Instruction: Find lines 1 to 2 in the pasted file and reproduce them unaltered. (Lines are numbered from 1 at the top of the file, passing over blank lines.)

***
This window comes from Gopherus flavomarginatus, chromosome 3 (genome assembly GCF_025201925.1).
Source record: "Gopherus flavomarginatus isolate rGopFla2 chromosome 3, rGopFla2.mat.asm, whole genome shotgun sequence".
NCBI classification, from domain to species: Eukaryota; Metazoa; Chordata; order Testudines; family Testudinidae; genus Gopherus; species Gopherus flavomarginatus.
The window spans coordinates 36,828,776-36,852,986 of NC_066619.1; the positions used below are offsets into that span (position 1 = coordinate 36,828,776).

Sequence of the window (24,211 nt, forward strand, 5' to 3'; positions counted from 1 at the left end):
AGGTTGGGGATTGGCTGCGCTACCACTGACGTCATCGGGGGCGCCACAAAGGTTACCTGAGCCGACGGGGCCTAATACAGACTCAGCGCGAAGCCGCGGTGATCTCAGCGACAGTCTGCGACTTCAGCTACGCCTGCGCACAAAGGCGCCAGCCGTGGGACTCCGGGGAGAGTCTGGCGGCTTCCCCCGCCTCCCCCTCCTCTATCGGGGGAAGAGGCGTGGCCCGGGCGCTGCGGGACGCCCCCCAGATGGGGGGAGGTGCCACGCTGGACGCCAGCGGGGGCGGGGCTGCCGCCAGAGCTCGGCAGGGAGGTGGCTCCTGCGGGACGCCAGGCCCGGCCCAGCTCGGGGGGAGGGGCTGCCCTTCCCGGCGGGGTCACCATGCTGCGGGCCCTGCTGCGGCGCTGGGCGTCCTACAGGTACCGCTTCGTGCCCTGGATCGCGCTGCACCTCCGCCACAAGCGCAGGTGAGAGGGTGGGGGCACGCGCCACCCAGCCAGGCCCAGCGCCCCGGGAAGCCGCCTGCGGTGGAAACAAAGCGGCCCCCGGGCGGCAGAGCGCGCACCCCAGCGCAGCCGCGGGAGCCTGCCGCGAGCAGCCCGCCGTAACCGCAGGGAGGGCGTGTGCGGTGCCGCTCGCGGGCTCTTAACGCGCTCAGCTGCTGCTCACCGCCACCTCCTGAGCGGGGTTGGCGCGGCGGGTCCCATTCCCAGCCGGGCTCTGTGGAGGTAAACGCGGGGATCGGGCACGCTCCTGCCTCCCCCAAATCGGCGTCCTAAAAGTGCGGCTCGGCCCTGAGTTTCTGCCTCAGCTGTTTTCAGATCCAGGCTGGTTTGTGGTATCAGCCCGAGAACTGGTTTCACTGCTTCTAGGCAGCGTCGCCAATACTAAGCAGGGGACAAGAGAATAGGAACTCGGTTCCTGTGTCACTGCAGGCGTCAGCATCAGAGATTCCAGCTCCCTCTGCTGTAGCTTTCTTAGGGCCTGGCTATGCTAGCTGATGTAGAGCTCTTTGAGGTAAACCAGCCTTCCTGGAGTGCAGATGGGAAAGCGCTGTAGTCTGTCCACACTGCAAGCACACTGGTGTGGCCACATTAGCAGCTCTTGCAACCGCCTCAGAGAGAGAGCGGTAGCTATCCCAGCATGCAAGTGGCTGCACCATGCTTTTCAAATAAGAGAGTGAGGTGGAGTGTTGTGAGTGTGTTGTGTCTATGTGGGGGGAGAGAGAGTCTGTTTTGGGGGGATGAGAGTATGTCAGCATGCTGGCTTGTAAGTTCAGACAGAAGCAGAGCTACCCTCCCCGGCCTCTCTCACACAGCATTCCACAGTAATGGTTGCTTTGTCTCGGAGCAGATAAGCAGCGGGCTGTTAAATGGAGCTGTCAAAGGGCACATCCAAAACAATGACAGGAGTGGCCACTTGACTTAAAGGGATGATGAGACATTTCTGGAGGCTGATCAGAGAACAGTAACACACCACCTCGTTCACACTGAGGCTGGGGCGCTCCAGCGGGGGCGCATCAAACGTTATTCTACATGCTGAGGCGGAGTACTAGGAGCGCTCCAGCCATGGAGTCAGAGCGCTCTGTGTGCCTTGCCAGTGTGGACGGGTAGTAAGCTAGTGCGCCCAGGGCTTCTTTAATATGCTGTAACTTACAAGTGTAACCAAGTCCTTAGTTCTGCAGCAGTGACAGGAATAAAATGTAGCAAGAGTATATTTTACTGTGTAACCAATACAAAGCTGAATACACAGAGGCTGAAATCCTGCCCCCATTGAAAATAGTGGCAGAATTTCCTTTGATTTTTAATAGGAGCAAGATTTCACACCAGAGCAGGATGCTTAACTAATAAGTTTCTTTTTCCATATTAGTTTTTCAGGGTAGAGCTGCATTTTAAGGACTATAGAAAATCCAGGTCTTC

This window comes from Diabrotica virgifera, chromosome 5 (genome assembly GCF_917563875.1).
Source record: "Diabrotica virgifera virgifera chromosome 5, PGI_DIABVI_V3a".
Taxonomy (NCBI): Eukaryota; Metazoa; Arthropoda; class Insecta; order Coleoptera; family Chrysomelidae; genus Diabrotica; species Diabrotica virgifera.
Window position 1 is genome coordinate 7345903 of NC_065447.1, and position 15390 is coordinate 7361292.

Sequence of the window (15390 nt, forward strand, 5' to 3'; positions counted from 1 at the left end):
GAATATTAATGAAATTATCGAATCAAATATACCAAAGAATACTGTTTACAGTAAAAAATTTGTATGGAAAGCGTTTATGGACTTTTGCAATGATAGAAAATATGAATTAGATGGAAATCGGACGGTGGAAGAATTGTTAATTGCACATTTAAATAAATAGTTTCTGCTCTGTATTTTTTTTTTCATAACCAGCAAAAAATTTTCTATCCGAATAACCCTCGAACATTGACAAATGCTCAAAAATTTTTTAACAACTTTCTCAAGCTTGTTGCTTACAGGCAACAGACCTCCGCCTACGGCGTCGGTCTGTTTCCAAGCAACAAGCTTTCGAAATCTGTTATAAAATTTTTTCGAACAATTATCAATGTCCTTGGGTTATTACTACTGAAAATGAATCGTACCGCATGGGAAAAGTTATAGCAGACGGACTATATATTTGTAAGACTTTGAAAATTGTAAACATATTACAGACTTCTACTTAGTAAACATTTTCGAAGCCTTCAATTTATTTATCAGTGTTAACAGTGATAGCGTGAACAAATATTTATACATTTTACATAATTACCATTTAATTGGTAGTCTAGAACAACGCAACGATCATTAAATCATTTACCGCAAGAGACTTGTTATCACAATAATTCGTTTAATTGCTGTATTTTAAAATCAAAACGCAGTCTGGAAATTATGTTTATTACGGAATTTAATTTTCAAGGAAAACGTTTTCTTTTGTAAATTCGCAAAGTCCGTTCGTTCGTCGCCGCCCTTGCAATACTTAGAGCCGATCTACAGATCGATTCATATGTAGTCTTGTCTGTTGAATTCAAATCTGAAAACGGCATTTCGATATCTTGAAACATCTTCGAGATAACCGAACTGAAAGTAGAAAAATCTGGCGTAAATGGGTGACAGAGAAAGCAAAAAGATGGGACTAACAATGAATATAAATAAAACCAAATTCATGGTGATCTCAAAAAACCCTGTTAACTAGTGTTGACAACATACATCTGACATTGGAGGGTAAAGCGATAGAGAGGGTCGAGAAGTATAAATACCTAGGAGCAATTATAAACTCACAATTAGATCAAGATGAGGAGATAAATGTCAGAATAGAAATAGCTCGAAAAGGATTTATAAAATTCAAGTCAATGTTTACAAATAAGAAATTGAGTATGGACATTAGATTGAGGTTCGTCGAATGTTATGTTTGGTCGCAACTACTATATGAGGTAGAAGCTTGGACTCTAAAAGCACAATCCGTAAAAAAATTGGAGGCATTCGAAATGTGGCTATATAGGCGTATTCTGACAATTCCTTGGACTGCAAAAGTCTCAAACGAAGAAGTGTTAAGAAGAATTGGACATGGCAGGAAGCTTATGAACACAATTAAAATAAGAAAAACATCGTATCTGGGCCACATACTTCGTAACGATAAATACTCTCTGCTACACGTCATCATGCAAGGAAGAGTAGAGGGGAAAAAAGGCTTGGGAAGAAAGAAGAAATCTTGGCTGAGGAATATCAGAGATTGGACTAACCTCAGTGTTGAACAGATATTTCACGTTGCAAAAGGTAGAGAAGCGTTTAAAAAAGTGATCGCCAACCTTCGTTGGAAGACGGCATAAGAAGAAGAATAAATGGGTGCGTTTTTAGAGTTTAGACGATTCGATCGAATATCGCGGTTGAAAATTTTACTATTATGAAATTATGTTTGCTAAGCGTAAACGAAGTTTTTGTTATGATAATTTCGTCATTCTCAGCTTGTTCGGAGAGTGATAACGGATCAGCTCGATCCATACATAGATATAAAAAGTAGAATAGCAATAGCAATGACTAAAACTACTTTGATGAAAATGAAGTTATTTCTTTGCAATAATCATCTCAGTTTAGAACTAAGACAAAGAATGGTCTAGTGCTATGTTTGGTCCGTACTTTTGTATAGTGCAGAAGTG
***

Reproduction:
This window comes from Gopherus flavomarginatus, chromosome 3 (genome assembly GCF_025201925.1).
Source record: "Gopherus flavomarginatus isolate rGopFla2 chromosome 3, rGopFla2.mat.asm, whole genome shotgun sequence".